August 22nd, 2014 | by NIGEL JAQUISS | by RACHEL GRAHAM CODY News | Posted In: Politics, Schools

Former Multnomah County Chairman Jeff Cogen to Head Charter School

cogenhealthJeff Cogen - Multnomah County

Former Multnomah County Chairman Jeff Cogen, who resigned last September after admitting having an affair with a county health department employee, is taking a new job as the head of Portland's Leadership and Entrepreneurship Public Charter High School.

LEP, which is located at 2044 East Burnside St., served 271 students last year.

Cogen practiced law in California and ran an organic bakery in Portland before entering politics. After serving as chief of staff for former Multnomah County Chairwoman Bev Stein and Portland City Commissioner Dan Saltzman, he ran successfully for the county commission in 2006. 

Then in 2010, when then-county Chairman Ted Wheeler was named state treasurer, Cogen ascended to the county chairmanship. He appeared to have a bright political future and was often mentioned as a potential Portland mayoral candidate. 

But Cogen's career crashed to a halt last summer when a county employee sent an email to all four other commissioners alerting them to an affair Cogen was having with Sonia Manhas, a fast-rising star in the county health department.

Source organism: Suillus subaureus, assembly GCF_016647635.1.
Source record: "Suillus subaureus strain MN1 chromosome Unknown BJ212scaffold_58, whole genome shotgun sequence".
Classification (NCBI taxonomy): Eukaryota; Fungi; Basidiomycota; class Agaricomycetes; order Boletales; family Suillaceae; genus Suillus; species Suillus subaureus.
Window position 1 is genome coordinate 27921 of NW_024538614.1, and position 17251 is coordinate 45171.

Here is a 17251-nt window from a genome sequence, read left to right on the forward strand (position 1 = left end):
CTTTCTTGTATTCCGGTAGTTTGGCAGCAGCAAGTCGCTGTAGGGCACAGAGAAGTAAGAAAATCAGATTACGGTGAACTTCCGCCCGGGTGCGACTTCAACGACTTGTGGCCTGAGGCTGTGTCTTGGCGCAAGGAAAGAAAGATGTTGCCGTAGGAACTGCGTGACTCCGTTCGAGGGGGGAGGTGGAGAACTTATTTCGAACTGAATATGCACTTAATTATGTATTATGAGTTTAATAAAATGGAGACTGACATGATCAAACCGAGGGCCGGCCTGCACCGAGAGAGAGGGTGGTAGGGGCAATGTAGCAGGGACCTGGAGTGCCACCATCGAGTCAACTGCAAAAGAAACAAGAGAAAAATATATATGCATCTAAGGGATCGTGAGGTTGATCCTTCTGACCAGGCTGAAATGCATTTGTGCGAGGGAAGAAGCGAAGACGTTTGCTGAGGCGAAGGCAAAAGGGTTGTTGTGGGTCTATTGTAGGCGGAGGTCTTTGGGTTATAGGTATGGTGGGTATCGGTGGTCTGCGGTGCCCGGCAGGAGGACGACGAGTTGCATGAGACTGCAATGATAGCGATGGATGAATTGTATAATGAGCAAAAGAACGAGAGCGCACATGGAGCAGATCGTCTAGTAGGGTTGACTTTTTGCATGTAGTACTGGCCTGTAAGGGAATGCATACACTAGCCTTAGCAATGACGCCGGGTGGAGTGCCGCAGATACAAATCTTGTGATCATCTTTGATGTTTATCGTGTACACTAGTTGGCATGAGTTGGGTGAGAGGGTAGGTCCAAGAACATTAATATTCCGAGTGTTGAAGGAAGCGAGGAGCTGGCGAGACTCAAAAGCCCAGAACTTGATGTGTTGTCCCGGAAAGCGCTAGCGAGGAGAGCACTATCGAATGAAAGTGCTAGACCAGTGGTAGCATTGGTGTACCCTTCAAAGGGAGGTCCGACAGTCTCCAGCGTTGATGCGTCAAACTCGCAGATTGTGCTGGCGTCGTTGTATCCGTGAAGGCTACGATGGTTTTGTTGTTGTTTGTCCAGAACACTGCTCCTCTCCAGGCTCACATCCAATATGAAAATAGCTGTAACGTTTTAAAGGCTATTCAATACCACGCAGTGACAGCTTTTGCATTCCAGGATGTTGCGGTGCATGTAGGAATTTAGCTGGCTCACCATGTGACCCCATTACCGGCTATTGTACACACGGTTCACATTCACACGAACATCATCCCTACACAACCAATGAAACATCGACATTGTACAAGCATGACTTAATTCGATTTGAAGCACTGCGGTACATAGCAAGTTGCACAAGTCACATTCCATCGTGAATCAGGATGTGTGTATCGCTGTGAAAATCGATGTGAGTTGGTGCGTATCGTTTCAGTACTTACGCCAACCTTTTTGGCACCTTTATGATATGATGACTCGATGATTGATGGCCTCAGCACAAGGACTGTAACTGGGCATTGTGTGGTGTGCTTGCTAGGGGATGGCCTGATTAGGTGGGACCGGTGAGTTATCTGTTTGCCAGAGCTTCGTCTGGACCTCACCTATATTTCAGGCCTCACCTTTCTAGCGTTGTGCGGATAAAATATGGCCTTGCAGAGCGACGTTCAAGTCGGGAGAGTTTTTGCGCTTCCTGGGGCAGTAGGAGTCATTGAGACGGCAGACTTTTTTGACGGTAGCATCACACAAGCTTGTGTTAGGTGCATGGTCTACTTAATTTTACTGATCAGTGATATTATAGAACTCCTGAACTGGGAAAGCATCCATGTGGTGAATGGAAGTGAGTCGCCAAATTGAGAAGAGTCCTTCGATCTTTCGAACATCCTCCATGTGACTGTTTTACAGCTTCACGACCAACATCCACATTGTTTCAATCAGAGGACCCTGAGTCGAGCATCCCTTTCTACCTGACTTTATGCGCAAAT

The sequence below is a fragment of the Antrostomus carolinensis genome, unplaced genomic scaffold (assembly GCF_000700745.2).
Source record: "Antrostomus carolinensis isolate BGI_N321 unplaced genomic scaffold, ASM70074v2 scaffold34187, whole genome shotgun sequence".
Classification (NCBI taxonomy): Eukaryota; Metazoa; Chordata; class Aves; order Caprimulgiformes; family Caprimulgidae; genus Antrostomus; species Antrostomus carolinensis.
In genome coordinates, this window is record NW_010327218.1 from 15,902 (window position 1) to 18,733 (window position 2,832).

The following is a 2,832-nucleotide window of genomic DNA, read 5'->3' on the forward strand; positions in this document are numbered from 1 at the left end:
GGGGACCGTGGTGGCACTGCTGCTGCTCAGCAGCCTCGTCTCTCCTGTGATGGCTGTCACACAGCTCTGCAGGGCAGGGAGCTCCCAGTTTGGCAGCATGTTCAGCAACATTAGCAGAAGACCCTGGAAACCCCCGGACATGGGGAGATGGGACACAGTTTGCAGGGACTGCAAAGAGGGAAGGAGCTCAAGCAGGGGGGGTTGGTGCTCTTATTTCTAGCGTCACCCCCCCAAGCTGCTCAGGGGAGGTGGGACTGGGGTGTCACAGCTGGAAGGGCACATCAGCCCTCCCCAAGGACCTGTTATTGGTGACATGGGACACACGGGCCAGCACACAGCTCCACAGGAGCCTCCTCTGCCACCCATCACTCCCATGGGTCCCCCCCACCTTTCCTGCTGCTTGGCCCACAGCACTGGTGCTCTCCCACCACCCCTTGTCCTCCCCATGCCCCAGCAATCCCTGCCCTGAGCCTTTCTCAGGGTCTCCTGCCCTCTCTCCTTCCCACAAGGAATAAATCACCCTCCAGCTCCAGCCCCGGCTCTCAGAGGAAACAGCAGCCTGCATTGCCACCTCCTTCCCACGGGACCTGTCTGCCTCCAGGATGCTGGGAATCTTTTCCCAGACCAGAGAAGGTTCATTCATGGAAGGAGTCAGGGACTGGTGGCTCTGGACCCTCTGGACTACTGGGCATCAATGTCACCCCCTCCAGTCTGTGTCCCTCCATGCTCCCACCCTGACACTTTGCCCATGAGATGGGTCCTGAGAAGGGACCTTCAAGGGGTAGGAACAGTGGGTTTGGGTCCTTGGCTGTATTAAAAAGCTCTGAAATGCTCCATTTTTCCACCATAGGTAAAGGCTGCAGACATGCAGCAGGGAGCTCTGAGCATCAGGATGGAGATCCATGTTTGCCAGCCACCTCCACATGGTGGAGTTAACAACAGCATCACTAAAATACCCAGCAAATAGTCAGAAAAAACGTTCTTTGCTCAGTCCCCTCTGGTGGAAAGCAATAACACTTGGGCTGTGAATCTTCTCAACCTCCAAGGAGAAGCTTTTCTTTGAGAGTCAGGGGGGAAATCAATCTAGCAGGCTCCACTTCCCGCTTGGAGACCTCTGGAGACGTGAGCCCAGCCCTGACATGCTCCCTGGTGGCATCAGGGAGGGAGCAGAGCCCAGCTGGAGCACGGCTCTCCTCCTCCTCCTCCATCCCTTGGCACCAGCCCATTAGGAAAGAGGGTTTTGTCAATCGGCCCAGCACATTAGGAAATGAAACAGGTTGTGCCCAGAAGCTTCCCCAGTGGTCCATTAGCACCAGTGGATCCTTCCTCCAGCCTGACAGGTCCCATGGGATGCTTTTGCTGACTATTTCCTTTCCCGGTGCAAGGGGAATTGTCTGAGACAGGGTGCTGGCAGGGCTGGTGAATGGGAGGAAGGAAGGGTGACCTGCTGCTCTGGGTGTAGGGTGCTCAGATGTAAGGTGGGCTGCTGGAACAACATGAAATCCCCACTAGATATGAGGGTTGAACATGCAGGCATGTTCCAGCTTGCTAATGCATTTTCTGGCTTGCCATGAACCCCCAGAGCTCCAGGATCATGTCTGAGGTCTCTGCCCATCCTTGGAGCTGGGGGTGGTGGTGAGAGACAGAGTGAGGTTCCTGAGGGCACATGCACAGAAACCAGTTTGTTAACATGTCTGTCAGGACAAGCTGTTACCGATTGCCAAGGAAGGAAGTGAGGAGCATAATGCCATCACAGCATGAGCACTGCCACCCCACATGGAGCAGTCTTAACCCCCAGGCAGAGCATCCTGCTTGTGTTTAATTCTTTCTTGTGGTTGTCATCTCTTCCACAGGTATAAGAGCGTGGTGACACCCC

Oregon Attorney Ellen Rosenblum later opened a criminal investigation into Cogen's conduct. The probe finished in November without any charges being brought but Cogen was gone from the county by then.

After resigning the chairmanship, Cogen went to work for Democracy Resources, a signature gathering firm.

LEP's board chairman, Gary Berger, confirmed the hire.

"Jeff has been hired by KOREducators as its Executive Director," Berger told WW by email. "KOREducators is the non-profit that runs Leadership and Entrepreneurship Public Charter High School and other education programs. He starts Monday and we are excited for his work to begin furthering our mission, strengthening our relationships with the community and further developing an organization in which young scholars can thrive."

Cogen says that although he has not worked directly in education before that as a political staffer and elected official, he was deeply involved in campaigns and policy work aimed at benefiting children and schools. On a day-to-day basis, he will serve as the charter school's top administrator, overseeing an experienced staff and two vice-principals who are in charge of curriculum and school culture.

"I'm really focused on trying to help kids thrive," Cogen says. "LEP is doing great work and I'm happy to become part of it."  

 
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